Behaviour changes in MQ V9.0.4 – CONNAUTH/CHLAUTH

UserID and PasswordIBM recently released it’s latest Continuous Delivery release (MQ V9.0.4). This has made some changes to the default behaviours for CONNAUTH and CHLAUTH. You can read all the new changes in V9.0.4 here, but I wanted to highlight a few I thought were very important.

Adopt Context is YES by default

From the introduction of Connection Authentication in IBM MQ V8, the default value of ADOPTCTX was NO. I am delighted to see that the default has now been changed to YES. This is probably the most common configuration problem we help customers with around the use of Connection Authentication. It’ll take a while to percolate through, because there are plenty of existing queue managers out there with ADOPTCTX(NO) but it will definitely improve things.

qm.ini ChlauthEarlyAdopt=Y is now the default

The qm.ini ChlauthEarlyAdopt attribute was added in IBM MQ V8 FixPack 5 to allow users to revert the behaviour back to the way it was prior to another change that was made – i.e. back to the designed IBM MQ V8 GA behaviour. I am very happy to see that IBM has now reverted this behaviour to be there by default for everyone.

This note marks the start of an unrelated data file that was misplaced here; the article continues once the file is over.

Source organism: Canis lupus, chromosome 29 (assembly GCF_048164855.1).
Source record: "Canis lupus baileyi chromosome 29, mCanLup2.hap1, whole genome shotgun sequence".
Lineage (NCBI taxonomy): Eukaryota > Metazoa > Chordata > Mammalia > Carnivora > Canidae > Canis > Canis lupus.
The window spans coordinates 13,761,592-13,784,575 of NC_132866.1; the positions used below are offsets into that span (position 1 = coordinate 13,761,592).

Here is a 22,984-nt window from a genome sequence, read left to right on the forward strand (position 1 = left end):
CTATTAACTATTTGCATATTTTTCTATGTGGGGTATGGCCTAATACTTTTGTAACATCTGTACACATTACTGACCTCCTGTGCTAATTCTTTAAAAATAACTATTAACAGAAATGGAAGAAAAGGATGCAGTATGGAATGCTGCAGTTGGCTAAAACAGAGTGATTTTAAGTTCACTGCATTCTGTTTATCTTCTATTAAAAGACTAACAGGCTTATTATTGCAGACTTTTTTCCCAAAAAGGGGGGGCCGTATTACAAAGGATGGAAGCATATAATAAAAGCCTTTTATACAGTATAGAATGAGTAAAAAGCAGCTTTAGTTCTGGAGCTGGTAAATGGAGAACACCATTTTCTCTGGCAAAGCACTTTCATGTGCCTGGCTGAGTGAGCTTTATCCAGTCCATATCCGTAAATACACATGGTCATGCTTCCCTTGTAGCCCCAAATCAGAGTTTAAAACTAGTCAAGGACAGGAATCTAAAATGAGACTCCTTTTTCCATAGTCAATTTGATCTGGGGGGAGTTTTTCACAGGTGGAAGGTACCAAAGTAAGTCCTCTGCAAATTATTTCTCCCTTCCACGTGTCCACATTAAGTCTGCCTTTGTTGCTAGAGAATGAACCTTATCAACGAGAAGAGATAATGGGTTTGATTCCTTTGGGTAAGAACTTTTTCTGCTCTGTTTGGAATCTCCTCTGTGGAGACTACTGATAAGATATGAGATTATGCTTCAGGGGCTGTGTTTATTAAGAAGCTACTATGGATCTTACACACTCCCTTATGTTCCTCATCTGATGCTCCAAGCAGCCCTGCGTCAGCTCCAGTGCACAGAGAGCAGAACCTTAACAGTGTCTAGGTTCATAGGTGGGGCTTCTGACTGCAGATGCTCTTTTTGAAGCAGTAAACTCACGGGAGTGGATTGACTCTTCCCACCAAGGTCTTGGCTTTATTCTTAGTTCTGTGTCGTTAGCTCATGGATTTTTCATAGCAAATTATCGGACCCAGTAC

Java clients use user ID and password in the same way as ‘C’ clients

Due to the historical use by the Java client of the FAP flow to send a user ID and password (as described in this blog post) a compatibility setting had to be provided at MQ V8 GA in case any Java Client connections into queue managers were relying on this behaviour for their security exits. This meant that Java clients and ‘C’ Clients operated differently by default. Now, as of V9.0.4, the Java client uses the MQCSP to send its user ID and password just as the ‘C’ client does and they both work the same way. This is very good news.

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This entry was posted in IBM MQ and tagged , , , , by Morag. Bookmark the permalink.

About Morag

I'm an IBM MQ expert and family history nut. By day I write MQ Technical Education Courses, and in the evening I delve into my family history. I’m from Shetland, in fact from Unst, Britain’s most northerly island, and I am trying to put together a complete Unst family tree.

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